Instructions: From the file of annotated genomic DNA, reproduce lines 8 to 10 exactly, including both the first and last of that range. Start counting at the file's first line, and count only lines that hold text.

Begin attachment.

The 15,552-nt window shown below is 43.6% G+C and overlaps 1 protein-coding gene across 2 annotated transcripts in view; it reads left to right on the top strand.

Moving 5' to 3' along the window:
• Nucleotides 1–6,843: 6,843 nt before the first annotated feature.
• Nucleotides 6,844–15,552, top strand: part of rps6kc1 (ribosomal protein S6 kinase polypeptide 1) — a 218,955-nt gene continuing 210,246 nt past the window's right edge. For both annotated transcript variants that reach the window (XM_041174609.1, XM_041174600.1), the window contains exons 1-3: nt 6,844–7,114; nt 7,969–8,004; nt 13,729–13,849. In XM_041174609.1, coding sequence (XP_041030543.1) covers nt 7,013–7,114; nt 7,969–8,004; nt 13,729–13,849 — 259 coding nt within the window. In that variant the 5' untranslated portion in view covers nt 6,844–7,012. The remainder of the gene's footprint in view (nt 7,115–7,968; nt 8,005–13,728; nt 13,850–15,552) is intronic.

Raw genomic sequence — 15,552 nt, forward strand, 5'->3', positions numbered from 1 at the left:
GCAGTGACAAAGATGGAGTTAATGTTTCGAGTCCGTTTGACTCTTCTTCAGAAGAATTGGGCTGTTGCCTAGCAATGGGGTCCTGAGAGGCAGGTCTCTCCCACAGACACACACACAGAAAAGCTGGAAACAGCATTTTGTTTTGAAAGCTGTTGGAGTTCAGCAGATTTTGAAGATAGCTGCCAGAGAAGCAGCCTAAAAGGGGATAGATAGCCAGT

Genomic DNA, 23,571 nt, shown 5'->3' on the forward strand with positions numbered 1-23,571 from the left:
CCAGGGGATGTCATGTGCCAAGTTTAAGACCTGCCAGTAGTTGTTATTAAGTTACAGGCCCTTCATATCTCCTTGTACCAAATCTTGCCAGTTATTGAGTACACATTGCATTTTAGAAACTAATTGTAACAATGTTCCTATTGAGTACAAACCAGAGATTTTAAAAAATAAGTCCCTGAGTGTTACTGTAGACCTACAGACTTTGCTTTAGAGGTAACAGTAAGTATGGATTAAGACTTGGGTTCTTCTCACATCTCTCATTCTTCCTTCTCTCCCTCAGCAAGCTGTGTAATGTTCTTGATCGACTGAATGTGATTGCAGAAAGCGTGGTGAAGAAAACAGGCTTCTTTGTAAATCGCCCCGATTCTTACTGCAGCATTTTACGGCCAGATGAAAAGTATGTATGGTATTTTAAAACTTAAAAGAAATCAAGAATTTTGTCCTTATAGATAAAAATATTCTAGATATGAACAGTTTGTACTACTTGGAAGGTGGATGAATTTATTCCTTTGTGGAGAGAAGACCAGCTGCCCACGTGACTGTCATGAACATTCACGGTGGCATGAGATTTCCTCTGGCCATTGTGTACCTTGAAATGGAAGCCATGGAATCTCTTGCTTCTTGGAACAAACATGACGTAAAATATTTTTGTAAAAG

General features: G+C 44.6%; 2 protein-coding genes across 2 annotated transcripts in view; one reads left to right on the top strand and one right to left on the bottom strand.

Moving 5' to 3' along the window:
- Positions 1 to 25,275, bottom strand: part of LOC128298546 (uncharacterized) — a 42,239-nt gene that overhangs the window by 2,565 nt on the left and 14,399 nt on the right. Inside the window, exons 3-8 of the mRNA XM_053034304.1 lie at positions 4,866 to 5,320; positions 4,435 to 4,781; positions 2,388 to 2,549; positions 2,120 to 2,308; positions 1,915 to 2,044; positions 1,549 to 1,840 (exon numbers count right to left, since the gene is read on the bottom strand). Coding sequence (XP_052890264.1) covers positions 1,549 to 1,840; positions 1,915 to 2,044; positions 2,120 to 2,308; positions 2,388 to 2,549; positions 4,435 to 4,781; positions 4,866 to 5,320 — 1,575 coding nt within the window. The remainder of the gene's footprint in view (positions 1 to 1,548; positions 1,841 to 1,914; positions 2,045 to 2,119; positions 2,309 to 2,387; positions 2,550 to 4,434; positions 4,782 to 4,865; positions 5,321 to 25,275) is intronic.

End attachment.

CCAGGGGATGTCATGTGCCAAGTTTAAGACCTGCCAGTAGTTGTTATTAAGTTACAGGCCCTTCATATCTCCTTGTACCAAATCTTGCCAGTTATTGAGTACACATTGCATTTTAGAAACTAATTGTAACAATGTTCCTATTGAGTACAAACCAGAGATTTTAAAAAATAAGTCCCTGAGTGTTACTGTAGACCTACAGACTTTGCTTTAGAGGTAACAGTAAGTATGGATTAAGACTTGGGTTCTTCTCACATCTCTCATTCTTCCTTCTCTCCCTCAGCAAGCTGTGTAATGTTCTTGATCGACTGAATGTGATTGCAGAAAGCGTGGTGAAGAAAACAGGCTTCTTTGTAAATCGCCCCGATTCTTACTGCAGCATTTTACGGCCAGATGAAAAGTATGTATGGTATTTTAAAACTTAAAAGAAATCAAGAATTTTGTCCTTATAGATAAAAATATTCTAGATATGAACAGTTTGTACTACTTGGAAGGTGGATGAATTTATTCCTTTGTGGAGAGAAGACCAGCTGCCCACGTGACTGTCATGAACATTCACGGTGGCATGAGATTTCCTCTGGCCATTGTGTACCTTGAAATGGAAGCCATGGAATCTCTTGCTTCTTGGAACAAACATGACGTAAAATATTTTTGTAAAAG

General features: G+C 44.6%; 2 protein-coding genes across 2 annotated transcripts in view; one reads left to right on the top strand and one right to left on the bottom strand.

Moving 5' to 3' along the window: